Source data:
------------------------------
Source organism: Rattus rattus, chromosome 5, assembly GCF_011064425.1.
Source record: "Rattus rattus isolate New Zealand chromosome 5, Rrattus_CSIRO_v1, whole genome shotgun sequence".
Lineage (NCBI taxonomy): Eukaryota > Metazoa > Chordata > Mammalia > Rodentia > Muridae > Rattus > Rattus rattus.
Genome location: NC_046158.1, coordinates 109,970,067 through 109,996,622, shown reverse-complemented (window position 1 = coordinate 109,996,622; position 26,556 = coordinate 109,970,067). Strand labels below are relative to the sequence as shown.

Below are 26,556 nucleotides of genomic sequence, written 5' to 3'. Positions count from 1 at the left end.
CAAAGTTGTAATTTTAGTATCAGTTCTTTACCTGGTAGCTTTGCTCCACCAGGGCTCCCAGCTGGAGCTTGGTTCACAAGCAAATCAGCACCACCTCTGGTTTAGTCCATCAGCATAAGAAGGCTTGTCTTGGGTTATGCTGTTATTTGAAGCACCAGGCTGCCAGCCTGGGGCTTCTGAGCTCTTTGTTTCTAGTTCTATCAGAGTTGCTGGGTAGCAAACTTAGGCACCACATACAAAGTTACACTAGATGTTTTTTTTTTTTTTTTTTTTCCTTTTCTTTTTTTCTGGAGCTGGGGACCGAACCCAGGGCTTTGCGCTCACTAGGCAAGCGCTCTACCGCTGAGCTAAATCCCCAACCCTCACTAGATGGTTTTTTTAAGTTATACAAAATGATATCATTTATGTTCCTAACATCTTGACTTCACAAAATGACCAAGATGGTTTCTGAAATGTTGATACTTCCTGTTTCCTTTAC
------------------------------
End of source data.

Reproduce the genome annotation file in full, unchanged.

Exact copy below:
Source organism: Rattus rattus, chromosome 5, assembly GCF_011064425.1.
Source record: "Rattus rattus isolate New Zealand chromosome 5, Rrattus_CSIRO_v1, whole genome shotgun sequence".
Lineage (NCBI taxonomy): Eukaryota > Metazoa > Chordata > Mammalia > Rodentia > Muridae > Rattus > Rattus rattus.
Genome location: NC_046158.1, coordinates 109,970,067 through 109,996,622, shown reverse-complemented (window position 1 = coordinate 109,996,622; position 26,556 = coordinate 109,970,067). Strand labels below are relative to the sequence as shown.

Below are 26,556 nucleotides of genomic sequence, written 5' to 3'. Positions count from 1 at the left end.
CAAAGTTGTAATTTTAGTATCAGTTCTTTACCTGGTAGCTTTGCTCCACCAGGGCTCCCAGCTGGAGCTTGGTTCACAAGCAAATCAGCACCACCTCTGGTTTAGTCCATCAGCATAAGAAGGCTTGTCTTGGGTTATGCTGTTATTTGAAGCACCAGGCTGCCAGCCTGGGGCTTCTGAGCTCTTTGTTTCTAGTTCTATCAGAGTTGCTGGGTAGCAAACTTAGGCACCACATACAAAGTTACACTAGATGTTTTTTTTTTTTTTTTTTTTCCTTTTCTTTTTTTCTGGAGCTGGGGACCGAACCCAGGGCTTTGCGCTCACTAGGCAAGCGCTCTACCGCTGAGCTAAATCCCCAACCCTCACTAGATGGTTTTTTTAAGTTATACAAAATGATATCATTTATGTTCCTAACATCTTGACTTCACAAAATGACCAAGATGGTTTCTGAAATGTTGATACTTCCTGTTTCCTTTAC